Fluorine is a chemical element that in pure form occurs as a dimer of two fluorine atoms, F2. The fluorine atom has the ground state electron configuration 1s22s22p5. There is only one stable, naturally occurring isotope of fluorine: 19F. However, the radioactive isotopes 17F, 18F, and 20F are known. The inclusion of the isotope 18F (half-life 110 minutes) in bioorganic molecules is an important noninvasive technique used in the study of living tissue by positron emission tomography.
Fluorine is the most electronegative element. It is the lightest and most reactive element in the halogen family. Fluorine is a poisonous, corrosive, pale yellow gas with an acrid odor. It is the most powerful oxidizing agent known. The low F–F bond energy and the high energy of bonds between fluorine and other elements combine to make reactions of fluorine exothermic.
Elemental fluorine was first prepared by Henri Moissan in France in 1886 via the electrolysis of anhydrous hydrogen fluoride in the presence of potassium fluoride. Fluorine forms compounds with all of the elements except helium, neon, and argon. In nature, fluorine is primarily found in the minerals fluorospar (CaF2), cryolite (Na3AlF6), and fluoroapatite (CaF2·3Ca3(PO4)2), together comprising 0.065 percent of Earth's crust (making fluorine the thirteenth most abundant element). These minerals are widely used as electrolytes in the preparation of aluminum, as fluxes in the metallurgy of iron, and as additives in ceramics.
Other important inorganic compounds of fluorine include uranium hexafluoride, UF6, a volatile substance that was used to separate 238U from the fissionable 235U by gaseous diffusion in the Manhattan Project . Sodium fluoride, NaF, is often added to drinking water and to toothpaste in order to reduce the incidence of tooth decay.
When hydrogen is replaced by fluorine in organic compounds, the properties of the compounds are substantially altered. The new compounds have increased chemical, thermal, and oxidative stability. Low molecular weight chlorofluorocarbons , known as Freons, are nonflammable, dense, nontoxic compounds particularly useful as refrigerants and blowing agents. Substitutes for these ozone-depleting compounds are being developed.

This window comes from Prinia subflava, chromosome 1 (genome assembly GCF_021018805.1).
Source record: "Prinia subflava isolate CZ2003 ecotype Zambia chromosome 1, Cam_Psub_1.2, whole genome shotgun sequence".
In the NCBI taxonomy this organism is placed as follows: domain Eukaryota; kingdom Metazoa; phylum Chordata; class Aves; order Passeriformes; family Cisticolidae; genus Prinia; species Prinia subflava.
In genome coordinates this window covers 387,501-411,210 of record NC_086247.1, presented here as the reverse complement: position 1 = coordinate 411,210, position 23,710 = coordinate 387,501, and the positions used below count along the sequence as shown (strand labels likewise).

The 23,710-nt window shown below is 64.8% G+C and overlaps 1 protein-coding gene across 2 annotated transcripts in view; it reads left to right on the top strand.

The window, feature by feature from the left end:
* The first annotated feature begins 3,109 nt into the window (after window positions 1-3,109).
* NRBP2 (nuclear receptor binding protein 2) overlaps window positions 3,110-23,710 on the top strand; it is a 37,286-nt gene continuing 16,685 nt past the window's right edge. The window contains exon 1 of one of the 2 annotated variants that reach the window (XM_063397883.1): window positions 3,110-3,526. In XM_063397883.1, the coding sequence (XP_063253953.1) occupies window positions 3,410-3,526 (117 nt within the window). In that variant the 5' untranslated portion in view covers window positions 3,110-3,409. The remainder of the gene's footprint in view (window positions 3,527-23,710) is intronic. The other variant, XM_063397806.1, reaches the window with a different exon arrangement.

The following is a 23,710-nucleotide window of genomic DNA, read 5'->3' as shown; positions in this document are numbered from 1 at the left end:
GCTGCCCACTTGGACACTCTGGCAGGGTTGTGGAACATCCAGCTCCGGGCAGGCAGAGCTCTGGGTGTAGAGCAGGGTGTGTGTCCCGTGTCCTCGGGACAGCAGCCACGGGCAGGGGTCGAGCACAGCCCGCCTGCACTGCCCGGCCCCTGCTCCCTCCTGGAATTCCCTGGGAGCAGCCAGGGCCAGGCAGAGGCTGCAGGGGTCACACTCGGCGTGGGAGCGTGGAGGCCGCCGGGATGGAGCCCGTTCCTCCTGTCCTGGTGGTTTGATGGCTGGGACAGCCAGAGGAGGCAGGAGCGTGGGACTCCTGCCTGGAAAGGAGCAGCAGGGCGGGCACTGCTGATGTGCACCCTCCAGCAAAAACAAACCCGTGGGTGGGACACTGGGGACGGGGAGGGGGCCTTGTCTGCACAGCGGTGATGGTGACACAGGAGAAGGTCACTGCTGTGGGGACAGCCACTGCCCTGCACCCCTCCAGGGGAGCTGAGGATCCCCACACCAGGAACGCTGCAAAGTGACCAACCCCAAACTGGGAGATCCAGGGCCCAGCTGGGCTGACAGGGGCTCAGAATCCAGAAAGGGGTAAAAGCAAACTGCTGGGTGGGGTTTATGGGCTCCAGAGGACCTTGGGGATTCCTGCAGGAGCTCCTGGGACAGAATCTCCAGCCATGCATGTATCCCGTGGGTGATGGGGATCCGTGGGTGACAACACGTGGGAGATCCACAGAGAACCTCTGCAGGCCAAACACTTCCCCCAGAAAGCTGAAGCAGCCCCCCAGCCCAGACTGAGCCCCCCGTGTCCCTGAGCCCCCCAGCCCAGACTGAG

Teflon (polytetrafluoroethylene) is a chemically inert polymer used to create nonstick frying pans. Polytetrafluoroethylene can be modified to form a coating, Gore-Tex, which allows the passage of water vapor, but not liquid water, and is used in many articles of clothing. Polymeric perfluorinated ethers are widely used as high performance oils and lubricants.
The introduction of one to three fluorine atoms to large organic molecules, such as steroids, has been shown to modify the biological activity of these molecules. Many of these fluorine-containing compounds that are useful as pharmaceutical agents have been prepared. The compound 5-fluorouracil is a widely used anticancer agent. Prozac (containing fluorine) is a well-known antidepressant drug. In addition, agrochemists have developed many herbicides (e.g., trifluralin), insecticides (e.g., diflubenzuron), and fungicides (e.g., flutriafol) that incorporate fluorine. Fluorinated dyestuffs and fluorinated liquid crystals have also found commercial use.
see also Atmospheric Chemistry; Halogens; Ozone.
Suzanne T. Purrington
Banks, R. E.; Smart, Bruce E.; and Tatlow, J. C. (1994). Organofluorine Chemistry: Principles and Commercial Applications. New York: Plenum Press.
fluor·ine / ˈfloŏrˌēn; flôr-/ • n. the chemical element of atomic number 9, a poisonous pale yellow gas of the halogen series. It is the most reactive of all the elements, causing severe burns on contact with skin. (Symbol: F)